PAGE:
To put it simply, probate is the legal process of distributing a person’s assets after their death. While asset is a general term, it could be anything from property to monies to precious heirlooms. The purpose of probate is to ensure the assets are distributed in accordance with the decedent’s wishes and state law. Often, this process can be confusing and very difficult, but here are four tips that serve as an aid.
- Have a Will: The most important document in the probate process is your will. A clearly defined will that describes exactly how all assets are to be distributed is invaluable to all the parties involved. It allows for the probate court to easily adhere to what is instructed, without any guess work. Also, you might be able to avoid probate entirely if you have a properly written and administered estate plan.
- Don’t Leave it to Chance: If a person dies without a will, the estate assets are under the State’s control to divide up according to their laws. This process can be very costly and time consuming and may leave rightful heirs out of a justified inheritance.
- Ensure the Will is Final: One of the problems that may arise in probate court is the discovery of a new or amended will. If this if found, it may take a lot of time and resources to validate the correct will. When examining your estate, ensure you have updated your will to be clear and final.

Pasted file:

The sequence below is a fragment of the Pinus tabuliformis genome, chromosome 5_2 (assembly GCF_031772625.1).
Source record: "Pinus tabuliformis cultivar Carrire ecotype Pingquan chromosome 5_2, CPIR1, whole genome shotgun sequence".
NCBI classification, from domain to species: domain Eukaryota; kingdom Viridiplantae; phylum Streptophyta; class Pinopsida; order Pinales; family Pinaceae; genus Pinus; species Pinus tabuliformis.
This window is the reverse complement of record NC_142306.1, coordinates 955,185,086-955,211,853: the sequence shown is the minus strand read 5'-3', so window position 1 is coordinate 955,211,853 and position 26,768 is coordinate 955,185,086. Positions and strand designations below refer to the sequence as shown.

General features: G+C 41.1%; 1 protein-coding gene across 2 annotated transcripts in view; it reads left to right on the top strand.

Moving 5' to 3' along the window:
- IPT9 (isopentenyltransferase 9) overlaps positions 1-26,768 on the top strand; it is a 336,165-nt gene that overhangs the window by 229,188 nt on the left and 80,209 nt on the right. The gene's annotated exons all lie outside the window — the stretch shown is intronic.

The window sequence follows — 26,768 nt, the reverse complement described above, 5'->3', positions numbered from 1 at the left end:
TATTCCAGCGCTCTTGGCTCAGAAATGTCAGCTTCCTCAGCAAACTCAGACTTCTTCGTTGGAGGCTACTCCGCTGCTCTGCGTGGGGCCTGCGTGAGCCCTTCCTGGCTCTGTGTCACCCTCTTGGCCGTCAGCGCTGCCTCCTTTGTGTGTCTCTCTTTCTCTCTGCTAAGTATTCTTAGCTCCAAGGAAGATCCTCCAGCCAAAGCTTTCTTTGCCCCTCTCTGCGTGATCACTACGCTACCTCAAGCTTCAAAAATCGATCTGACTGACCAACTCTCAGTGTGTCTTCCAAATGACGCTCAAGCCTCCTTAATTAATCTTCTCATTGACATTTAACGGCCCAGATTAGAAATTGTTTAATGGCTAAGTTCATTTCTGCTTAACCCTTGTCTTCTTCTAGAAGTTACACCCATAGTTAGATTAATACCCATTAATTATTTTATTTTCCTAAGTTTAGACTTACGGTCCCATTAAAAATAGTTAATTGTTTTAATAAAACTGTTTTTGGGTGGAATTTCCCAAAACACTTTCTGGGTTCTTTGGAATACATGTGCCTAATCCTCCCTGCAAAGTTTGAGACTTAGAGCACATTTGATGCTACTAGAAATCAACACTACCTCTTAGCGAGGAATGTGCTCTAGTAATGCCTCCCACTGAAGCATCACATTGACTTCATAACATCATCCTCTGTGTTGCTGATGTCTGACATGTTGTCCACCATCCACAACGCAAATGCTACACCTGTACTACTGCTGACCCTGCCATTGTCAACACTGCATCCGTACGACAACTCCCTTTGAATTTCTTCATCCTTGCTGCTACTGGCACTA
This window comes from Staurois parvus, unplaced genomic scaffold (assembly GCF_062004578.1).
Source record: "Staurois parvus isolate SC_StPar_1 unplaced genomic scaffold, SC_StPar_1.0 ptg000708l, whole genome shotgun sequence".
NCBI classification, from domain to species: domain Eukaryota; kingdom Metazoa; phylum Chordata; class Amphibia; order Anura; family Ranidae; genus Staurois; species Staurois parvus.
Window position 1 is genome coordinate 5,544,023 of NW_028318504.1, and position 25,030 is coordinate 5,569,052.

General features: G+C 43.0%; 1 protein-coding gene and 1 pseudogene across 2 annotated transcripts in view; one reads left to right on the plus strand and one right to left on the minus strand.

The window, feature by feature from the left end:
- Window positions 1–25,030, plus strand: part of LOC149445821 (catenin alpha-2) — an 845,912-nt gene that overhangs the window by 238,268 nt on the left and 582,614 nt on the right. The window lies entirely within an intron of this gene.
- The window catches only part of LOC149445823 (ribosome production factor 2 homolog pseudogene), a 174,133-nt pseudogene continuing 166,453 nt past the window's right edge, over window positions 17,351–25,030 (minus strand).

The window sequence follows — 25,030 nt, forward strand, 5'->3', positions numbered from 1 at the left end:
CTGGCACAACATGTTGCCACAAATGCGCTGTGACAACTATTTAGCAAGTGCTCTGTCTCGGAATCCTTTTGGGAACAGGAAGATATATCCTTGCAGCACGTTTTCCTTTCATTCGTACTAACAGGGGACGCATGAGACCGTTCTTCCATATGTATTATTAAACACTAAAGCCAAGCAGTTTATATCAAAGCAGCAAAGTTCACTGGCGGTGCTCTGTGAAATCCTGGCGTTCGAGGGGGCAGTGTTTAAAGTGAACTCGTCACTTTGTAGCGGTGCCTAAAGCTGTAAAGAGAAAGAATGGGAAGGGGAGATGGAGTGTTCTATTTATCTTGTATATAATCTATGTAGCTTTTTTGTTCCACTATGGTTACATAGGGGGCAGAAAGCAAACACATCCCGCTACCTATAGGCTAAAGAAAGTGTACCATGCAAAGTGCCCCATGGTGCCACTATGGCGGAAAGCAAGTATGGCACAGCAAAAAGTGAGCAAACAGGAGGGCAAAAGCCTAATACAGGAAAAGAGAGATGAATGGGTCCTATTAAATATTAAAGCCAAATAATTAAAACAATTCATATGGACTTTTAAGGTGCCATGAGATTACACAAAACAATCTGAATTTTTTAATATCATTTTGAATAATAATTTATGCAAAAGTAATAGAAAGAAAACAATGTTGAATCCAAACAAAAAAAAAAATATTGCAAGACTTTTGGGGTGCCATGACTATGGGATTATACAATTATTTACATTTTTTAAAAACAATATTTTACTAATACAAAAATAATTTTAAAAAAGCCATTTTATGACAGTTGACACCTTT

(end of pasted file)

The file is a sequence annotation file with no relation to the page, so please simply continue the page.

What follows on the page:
- Be Sure to Close the Estate: The final step in probate is to file the final accounting after all of the assets have been properly distributed. It is worth noting that probate documents are public record, so they may be found by anyone via an online search or any other means of obtaining public records. If privacy is a concern, consider a Revocable Living Trust.
Probate can be difficult and emotional when a loved one has died. Having a process to properly go through all of the legal steps can make it easier for the executor and beneficiaries. To avoid risks and difficulties, it is important to speak with a qualified financial advisor that will guide you through the complex process of probate.
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The content is developed from sources believed to be providing accurate information. The information in this material is not intended as tax or legal advice. Please consult legal or tax professionals for specific information regarding your individual situation.